I have this crazy little habit that helps empower me every day for the educational tasks at hand. For the past two years I've taken part in the #OneWord movement and this year my word was "brave." As part of this year's word, everyday I have chosen some phrase and photo to put on Instagram to embolden myself for the day to be educationally brave to make a difference for students. Each phrase has #brave2017 in the comments. Some days I run across quotes that resonate with me, some days I write what is in my head, and some days I make a real effort to Google a theme or "educational quotes" and find something for the day.

A quote that I have seen over and over on multiple occasion is the one in the image above: "The best teachers are those that show you where to look but don't tell you what to see." It is attributed to Alexandra K. Trenfor. Out of curiosity one day I decided to see who exactly this person was because I felt this little nugget of wisdom was so powerful. Imagine my surprise when not only I could not find anything about the person but found that other people had been on the same search. There is a bit of irony not lost on me that educators on a regular basis repost this quote and put it on educational websites and it can't really even be checked for authenticity. I mean, when I posted it I continued to attribute it to Alexandra K. Trenfor but I don't really know if that's right or not.

That left me thinking about the overwhelming need for curation of information in today's world. When we want to quote a website, oftentimes it is downright impossible to find the correct citing unless one uses an online bibliography that searches it from the URL and sometimes even then we come up empty handed.

Today as I was sick in bed I found myself digging around the internet looking for information on some topics I've been pondering and I came across this video that was uploaded in 2007. It's titled "The Machine is Us/ing Us." It speaks into the fact that WE are the creators of the web by the things we post on a regular basis, like this blog for instance. I am putting information out to a worldwide audience that might sway someone towards or away from a certain way of thinking about education. The "machine" is us but at the same time the machine is using my information, thoughts, and clicks to develop itself further. It's both alarming and intriguing to think of the power every John Q. Public has in the world today.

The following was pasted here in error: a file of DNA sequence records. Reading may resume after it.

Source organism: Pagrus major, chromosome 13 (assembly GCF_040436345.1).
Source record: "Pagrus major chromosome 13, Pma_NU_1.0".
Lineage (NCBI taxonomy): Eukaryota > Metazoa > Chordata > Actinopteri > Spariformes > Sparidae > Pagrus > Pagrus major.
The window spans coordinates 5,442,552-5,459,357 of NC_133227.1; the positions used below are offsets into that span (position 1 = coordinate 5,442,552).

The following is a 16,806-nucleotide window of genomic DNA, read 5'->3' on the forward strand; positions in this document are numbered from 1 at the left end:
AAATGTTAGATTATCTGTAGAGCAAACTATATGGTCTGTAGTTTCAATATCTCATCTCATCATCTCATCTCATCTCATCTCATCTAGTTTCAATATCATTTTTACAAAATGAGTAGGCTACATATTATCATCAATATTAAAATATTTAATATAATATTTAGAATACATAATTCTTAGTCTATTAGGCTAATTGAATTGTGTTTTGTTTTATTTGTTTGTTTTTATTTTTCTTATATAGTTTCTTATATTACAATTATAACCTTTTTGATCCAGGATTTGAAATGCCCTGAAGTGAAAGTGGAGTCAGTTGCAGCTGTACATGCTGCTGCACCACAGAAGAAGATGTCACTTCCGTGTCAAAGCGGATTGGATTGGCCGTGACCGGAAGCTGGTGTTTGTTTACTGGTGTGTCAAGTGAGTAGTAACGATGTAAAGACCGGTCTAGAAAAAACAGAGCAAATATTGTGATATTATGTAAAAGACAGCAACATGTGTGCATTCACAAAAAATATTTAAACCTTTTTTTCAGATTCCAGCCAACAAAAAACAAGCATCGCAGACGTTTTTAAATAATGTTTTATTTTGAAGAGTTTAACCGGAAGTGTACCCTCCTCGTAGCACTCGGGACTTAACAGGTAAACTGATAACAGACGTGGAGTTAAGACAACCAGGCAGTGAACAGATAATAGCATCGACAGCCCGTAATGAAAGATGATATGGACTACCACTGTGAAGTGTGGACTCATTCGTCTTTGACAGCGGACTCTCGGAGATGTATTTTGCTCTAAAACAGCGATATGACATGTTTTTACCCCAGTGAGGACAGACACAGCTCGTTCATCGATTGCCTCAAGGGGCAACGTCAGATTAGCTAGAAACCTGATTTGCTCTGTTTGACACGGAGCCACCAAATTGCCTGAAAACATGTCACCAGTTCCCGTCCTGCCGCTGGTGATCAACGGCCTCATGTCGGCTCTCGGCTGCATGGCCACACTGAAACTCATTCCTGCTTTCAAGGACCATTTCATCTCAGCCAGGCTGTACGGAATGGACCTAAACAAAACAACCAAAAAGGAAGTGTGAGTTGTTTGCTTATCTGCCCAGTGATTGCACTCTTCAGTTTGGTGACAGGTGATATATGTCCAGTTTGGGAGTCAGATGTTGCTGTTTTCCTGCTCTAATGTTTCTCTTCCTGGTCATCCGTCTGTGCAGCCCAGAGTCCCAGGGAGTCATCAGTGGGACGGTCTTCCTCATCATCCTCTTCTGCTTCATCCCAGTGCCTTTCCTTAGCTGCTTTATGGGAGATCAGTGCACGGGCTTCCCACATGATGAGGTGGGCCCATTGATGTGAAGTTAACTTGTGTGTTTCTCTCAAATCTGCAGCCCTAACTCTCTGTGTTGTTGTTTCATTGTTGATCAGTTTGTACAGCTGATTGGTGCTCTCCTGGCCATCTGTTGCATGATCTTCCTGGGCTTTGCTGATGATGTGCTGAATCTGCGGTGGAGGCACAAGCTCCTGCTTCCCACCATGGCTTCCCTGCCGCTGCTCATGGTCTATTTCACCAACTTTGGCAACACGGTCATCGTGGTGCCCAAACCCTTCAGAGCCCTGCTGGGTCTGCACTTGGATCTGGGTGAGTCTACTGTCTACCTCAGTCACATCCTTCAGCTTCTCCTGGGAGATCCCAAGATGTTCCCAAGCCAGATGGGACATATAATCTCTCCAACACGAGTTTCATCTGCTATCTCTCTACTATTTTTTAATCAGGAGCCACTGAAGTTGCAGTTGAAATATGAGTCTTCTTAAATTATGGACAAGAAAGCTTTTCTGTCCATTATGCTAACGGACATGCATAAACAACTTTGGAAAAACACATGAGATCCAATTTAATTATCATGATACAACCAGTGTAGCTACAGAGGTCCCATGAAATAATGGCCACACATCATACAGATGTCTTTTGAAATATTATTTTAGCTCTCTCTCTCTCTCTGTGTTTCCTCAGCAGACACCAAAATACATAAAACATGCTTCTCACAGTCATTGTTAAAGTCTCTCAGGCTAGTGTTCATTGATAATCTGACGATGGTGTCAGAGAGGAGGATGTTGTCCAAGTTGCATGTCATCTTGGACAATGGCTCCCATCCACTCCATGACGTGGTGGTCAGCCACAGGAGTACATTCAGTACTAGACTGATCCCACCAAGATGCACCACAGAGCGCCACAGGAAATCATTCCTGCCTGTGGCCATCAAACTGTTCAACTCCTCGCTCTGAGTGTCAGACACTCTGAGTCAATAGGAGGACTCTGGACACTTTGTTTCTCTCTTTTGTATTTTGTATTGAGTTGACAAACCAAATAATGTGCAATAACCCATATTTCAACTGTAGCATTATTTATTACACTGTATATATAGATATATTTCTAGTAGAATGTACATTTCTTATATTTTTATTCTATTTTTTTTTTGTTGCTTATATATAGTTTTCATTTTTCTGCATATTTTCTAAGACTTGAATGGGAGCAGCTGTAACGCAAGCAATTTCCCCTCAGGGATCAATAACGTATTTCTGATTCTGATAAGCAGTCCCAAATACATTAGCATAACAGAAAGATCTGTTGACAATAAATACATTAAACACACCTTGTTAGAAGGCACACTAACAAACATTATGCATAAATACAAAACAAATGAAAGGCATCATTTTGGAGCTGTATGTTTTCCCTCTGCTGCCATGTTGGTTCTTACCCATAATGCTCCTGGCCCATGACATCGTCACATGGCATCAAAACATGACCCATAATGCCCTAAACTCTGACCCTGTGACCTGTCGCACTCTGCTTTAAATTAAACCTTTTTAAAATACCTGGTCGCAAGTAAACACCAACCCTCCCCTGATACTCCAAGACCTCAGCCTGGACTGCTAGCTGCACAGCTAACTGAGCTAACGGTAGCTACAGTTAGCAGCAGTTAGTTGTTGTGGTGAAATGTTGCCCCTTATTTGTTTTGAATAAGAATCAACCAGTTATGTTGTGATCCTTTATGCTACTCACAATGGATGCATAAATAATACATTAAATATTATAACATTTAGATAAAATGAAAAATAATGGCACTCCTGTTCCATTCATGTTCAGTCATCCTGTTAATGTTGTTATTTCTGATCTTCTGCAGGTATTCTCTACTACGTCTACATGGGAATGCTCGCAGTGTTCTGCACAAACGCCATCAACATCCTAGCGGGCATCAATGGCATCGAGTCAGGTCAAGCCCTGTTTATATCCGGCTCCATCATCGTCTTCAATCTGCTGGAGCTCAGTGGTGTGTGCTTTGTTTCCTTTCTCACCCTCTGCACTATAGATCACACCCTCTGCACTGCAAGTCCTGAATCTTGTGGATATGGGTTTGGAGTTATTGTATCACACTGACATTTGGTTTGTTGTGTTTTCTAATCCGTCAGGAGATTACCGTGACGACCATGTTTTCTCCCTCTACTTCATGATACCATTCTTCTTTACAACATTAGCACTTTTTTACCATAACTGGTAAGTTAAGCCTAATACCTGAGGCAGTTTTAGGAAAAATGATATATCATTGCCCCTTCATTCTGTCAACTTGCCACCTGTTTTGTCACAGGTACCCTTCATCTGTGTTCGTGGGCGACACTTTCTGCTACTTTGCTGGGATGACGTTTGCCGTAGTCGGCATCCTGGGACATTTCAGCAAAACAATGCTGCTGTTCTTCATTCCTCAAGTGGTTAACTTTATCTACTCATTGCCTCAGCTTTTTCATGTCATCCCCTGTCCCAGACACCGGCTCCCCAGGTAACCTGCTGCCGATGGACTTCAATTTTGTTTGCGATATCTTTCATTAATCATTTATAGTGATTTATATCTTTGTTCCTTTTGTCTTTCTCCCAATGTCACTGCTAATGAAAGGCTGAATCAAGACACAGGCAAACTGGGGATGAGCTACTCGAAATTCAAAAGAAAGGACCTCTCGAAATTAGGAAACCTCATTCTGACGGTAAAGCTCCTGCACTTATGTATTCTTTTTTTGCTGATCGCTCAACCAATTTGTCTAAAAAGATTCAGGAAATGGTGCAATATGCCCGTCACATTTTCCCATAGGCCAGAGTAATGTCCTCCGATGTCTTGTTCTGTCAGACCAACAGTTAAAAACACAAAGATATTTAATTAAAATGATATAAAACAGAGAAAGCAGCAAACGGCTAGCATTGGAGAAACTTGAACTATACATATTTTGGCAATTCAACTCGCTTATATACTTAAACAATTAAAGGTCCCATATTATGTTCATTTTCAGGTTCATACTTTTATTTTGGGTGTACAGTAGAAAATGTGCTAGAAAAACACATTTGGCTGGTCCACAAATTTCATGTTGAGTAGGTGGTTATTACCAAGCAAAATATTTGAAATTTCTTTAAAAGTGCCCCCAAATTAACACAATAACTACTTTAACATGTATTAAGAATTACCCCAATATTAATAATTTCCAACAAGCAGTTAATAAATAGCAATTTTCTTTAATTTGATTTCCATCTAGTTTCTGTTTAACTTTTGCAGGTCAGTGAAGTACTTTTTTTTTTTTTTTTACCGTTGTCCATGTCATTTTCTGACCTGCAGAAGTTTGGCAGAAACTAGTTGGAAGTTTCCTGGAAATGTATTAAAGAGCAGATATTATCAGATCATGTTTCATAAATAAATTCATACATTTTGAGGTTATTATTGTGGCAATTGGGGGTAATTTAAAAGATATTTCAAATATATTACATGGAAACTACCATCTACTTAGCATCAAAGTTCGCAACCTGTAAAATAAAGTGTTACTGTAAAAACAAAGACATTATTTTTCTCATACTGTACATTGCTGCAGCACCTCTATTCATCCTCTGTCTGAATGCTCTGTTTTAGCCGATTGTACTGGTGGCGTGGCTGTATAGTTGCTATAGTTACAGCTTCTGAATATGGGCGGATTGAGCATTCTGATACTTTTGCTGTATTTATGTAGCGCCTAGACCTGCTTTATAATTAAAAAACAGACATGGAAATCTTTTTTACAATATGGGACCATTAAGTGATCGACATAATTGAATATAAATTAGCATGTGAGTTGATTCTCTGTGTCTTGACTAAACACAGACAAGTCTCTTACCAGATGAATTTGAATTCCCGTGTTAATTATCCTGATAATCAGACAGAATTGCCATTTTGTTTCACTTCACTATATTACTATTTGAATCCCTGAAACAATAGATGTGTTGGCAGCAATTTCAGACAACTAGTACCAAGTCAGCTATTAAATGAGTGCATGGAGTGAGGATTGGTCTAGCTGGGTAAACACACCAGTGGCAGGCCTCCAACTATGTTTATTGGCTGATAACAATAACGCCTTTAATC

That being said, how do we as educators guide students to make ethical choices in what they claim as their own information? How do we guide them to best discern what is good information? How do we help them critically think about what they read and to turn information into knowledge? Especially when we ourselves are struggling with it as well. We are bombarded by fake news, wikipedia, and find ourselves searching snopes.com for discernment but I'll be honest some days I still don't know what is real or not (especially in regards to politics lately). We are being manipulated by our clicks as to what "real" is to us and yet we also have access to great information that allows us to learn anything we want to at the typing of a few key words. While we struggle with the shotgun method of information that comes at us regularly we must learn alongside our students how to best manage this resource. I don't want to be seen as a machine but I do want to know that I am adding value to the machine. I want my students to experience that as well. The ubiquity of technology cannot be ignored but it can be used for good.